If you use Git for version control, then committing, branching, merging and rebasing are some of the most common tasks you perform. Multiple times a day, sometimes multiple times an hour. Why not speed them up a bit?
The quickest way to do this is via git aliases. There are several gains we can make:
- Fewer keystrokes: like
git ciinstead of
git checkoutetc. It all adds up.
- Combining repetitive commands: if you frequently perform the same sequence of steps, why not combine them all into a single alias?
git copto combine checkout and pull operations
git rbsto combine all the steps needed to rebase from master into your current branch:
git checkout master,
git checkout -(check out previous branch),
git rebase master,
Here’s a look at the aliases I use most frequently (each alias should be a row under the
[alias] section of your .gitconfig file):
ci = commit st = status co = checkout di = diff --color-words br = branch cob = checkout -b cm = !git add -A && git commit -m fc = !git fetch && git checkout save = !git add -A && git commit -m 'SAVEPOINT' wip = commit -am "WIP"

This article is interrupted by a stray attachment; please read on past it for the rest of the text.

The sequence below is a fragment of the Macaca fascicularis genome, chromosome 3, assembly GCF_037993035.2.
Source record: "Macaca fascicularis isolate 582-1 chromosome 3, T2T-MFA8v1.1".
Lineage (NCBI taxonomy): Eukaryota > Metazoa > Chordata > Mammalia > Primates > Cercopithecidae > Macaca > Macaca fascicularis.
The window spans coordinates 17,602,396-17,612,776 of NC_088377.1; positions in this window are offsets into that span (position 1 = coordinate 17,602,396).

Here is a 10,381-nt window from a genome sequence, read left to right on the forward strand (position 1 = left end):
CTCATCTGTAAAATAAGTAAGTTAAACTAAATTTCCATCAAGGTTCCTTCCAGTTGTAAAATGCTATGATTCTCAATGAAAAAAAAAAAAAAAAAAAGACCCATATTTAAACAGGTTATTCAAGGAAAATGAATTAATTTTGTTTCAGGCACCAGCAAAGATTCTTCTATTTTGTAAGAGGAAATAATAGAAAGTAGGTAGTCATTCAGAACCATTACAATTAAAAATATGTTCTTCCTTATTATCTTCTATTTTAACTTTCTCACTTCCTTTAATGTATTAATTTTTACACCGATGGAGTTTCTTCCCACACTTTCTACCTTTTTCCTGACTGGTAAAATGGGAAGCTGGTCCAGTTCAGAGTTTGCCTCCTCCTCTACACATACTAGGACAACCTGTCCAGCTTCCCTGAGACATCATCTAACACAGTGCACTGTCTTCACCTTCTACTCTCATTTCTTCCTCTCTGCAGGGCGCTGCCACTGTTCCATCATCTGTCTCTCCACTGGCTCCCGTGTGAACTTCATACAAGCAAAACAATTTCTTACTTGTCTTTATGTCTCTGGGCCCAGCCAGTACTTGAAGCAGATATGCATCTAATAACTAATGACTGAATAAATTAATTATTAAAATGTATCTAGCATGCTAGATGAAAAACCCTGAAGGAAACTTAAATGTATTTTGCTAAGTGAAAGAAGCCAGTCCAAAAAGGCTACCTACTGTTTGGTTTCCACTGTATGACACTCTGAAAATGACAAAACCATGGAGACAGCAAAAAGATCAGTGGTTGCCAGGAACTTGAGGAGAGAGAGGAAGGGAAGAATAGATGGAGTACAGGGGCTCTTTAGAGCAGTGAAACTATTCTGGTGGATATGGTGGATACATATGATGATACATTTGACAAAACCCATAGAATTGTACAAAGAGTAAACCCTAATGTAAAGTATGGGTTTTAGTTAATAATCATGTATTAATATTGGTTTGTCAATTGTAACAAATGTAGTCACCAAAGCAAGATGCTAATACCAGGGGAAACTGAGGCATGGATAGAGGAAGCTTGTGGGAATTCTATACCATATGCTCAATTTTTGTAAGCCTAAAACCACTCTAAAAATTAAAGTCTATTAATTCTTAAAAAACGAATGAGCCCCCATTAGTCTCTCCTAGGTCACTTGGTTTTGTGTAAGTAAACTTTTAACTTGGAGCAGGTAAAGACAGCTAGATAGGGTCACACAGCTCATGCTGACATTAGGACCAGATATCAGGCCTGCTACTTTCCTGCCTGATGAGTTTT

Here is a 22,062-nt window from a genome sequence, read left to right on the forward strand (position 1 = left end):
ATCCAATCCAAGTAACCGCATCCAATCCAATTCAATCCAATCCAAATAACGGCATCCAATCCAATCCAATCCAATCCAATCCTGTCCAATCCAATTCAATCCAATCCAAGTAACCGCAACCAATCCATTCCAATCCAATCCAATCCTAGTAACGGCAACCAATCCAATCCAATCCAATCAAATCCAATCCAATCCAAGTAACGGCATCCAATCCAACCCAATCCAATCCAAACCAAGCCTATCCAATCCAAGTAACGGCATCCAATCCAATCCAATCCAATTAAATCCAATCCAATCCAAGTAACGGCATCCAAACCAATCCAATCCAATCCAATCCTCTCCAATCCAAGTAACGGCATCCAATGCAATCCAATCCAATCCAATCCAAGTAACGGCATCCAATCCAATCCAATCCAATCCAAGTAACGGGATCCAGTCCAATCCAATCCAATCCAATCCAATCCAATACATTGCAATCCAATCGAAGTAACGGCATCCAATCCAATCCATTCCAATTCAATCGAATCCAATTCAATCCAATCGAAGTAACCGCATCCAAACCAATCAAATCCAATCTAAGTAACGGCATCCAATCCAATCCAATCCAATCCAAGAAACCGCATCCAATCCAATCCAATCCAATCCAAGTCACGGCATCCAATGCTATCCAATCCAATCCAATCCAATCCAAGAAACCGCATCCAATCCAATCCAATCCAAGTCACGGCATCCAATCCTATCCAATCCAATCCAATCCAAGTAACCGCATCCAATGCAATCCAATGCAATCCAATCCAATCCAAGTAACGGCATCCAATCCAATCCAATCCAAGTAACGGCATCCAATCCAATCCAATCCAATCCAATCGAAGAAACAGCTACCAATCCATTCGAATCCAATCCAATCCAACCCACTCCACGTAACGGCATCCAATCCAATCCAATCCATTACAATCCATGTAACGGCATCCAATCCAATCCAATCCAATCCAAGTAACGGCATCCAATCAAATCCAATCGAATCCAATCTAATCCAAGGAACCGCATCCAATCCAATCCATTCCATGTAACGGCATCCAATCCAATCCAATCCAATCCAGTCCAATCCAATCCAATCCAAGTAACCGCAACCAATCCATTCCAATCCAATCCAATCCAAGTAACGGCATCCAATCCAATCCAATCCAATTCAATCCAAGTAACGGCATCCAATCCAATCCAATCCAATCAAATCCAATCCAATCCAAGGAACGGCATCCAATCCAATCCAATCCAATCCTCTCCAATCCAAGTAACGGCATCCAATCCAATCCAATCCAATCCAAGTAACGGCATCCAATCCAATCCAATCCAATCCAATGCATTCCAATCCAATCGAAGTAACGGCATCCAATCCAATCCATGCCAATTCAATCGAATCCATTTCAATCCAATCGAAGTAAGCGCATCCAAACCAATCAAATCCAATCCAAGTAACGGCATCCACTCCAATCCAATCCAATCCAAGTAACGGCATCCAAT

Creating custom git commands
Aliases are just one way. My colleague Jeremy Jordan prefers creating custom commands for git, like so:
- Navigate to
- Create a new file with no file extension
- Name this file git-[YOUR_COMMAND_NAME]. e.g.: git-customCommand
- Edit the file (see the attached example)
- The first line of the file should be how the file will be interpreted. Ex. ‘#!/bin/bash’ to execute the scrip in bash. You can also create scripts using Ruby or Python but this line would need to change.
- The reset of the script is your command so enter the commands that would accomplish the above scenario
Example Git Command File:
#!/bin/bash git checkout master git pull git checkout - git rebase master
- The alias defines and calls a bash function, that chains git commands using &&.
- The quotes (“) around the function definition & call are not necessary for *nix environments, only for Windows.
- Interestingly, commands such as “git rebase” are actually shell commands.